I used the program KG-Chart LE to make the charts. I will definitely be buying the program as it very easy to use and does exactly what I need it to do. I highly recommend checking it out if you want to make your own patterns. You can view the designs by clicking on the links below:
As part of my continuing efforts to kick my marketing and selling skills up several notches, I picked up Torie Jaye’s How to Show & Sell Your Craftsfrom the library. I will get books from the library first most of the time, and if I find the information in them to be valuable, I’ll buy a copy for my own shelves. I won’t be picking Jaye’s book up, though.
The book’s focus is on branding: creating your own brand and making sure it saturates every level of your business. A good chunk of the book is dedicated to things like picking your brand’s colors, creating great banner images, choosing an avatar. This is a book written by a crafter who sees “strong brand focus” as “pivotal to her online success” (as stated in her biography), so the emphasis on branding is understandable.
There’s another section on how to photograph crafts that I found very helpful. And there are several profiles of other crafters who have made a business of their designs. The book itself is very pretty. The layout and design is pleasing, and the pictures are beautifully photographed and presented. This is the kind of book you want to flip through for inspiration.
However, I came away from the book feeling that it is a blog’s worth of information stretched over a books’ worth of pages. While the crafter profiles are nice, the focus was mainly on their bios. Words of advice or guidance is would be more inspirational than reading about their passion for vintage items.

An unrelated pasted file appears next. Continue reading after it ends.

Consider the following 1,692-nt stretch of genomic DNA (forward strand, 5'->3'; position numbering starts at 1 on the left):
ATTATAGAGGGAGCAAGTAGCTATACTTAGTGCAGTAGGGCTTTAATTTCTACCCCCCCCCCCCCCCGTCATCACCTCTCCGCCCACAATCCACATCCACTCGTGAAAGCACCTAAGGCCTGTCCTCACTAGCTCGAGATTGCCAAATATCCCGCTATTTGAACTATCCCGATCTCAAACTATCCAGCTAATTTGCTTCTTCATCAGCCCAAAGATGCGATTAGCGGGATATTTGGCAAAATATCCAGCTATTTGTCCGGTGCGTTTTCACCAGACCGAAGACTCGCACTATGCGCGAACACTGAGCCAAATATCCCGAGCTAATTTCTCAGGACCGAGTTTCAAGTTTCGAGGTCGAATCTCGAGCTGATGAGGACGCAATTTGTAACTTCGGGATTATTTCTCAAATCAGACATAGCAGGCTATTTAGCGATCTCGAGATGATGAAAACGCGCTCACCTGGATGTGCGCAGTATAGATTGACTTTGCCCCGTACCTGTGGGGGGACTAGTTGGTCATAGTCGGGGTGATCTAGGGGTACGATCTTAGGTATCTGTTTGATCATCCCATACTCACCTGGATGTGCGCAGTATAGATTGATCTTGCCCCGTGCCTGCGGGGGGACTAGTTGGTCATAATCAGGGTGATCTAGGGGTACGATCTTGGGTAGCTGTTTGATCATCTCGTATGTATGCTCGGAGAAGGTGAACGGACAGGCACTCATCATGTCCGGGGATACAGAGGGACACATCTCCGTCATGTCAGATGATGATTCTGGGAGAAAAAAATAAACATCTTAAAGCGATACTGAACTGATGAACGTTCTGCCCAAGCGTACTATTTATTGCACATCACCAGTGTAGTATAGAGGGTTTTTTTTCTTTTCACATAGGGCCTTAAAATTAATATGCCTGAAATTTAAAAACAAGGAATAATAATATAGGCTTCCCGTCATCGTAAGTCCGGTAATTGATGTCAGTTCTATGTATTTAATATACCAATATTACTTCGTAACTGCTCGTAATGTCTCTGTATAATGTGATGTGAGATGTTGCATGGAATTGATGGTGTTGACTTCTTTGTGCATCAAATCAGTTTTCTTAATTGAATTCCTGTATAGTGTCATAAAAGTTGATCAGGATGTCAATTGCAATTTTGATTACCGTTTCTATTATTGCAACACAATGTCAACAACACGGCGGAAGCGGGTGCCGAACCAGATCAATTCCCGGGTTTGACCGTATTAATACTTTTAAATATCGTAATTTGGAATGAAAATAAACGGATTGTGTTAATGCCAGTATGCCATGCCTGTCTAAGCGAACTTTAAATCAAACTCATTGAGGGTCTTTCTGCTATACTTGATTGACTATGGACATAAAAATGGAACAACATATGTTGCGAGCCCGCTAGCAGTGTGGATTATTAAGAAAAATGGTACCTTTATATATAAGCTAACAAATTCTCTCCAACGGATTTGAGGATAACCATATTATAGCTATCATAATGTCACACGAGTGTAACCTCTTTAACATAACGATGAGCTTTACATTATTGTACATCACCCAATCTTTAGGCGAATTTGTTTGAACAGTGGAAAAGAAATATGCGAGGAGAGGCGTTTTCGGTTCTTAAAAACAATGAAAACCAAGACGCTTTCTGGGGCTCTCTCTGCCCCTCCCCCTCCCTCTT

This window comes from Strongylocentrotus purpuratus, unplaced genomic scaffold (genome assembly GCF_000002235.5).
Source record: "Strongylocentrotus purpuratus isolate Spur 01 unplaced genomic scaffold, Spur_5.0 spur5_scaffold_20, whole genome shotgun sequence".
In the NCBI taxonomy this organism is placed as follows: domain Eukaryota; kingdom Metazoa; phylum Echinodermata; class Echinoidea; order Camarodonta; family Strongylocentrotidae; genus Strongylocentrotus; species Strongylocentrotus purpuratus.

Included in the book are several crafts. Ostensibly they were tied into the sections they were found in (paper covered cans as pencil holders in the section on organizing your work space) but they felt like filler meant to pad the page count.
Those sections that I was more interested in—the business of doing business—were sparse. The page on business plans doesn’t really tell how to write one, or what one looks like. It doesn’t even tell readers to research more information. There’s no mention of dealing with taxes, or what it goes into setting up a business.
The book reads like a wish fulfillment manual: emphasis on packaging your crafts and setting up your booth space, talk of when you might need to hire help, blogging and social media. While these are important things to consider, they’re really ancillary concerns (and in the case of hiring help, concerns that won’t crop up for 99% of the crafters out there) compared to things like finding venues, bookkeeping, taxes and other boring, but necessary details.
If you are looking at trying to make money from your design skills and passions, I’d recommend skipping this book and looking for something more in depth. If I find one that fits the bill I will definitely mention it here.
The thing with being crafty is that you are always looking for new things to try. You find yourself with a bunch of chipboard from various projects and you found a couple of bin full of embroidery thread you stashed away years ago and you wonder “What the heck am I going to do with all this?” These days, you can just head to the Internet and find someone, somewhere, who has done something cool with those materials.* Which led me to the embroidered card tutorial over at Design Sponge. After I had made a couple, I found myself with lots of leftover chipboard. Too small for cards, but too large to just chuck. With the holiday season coming up, I decided to try my hand at making embroidered gift tags.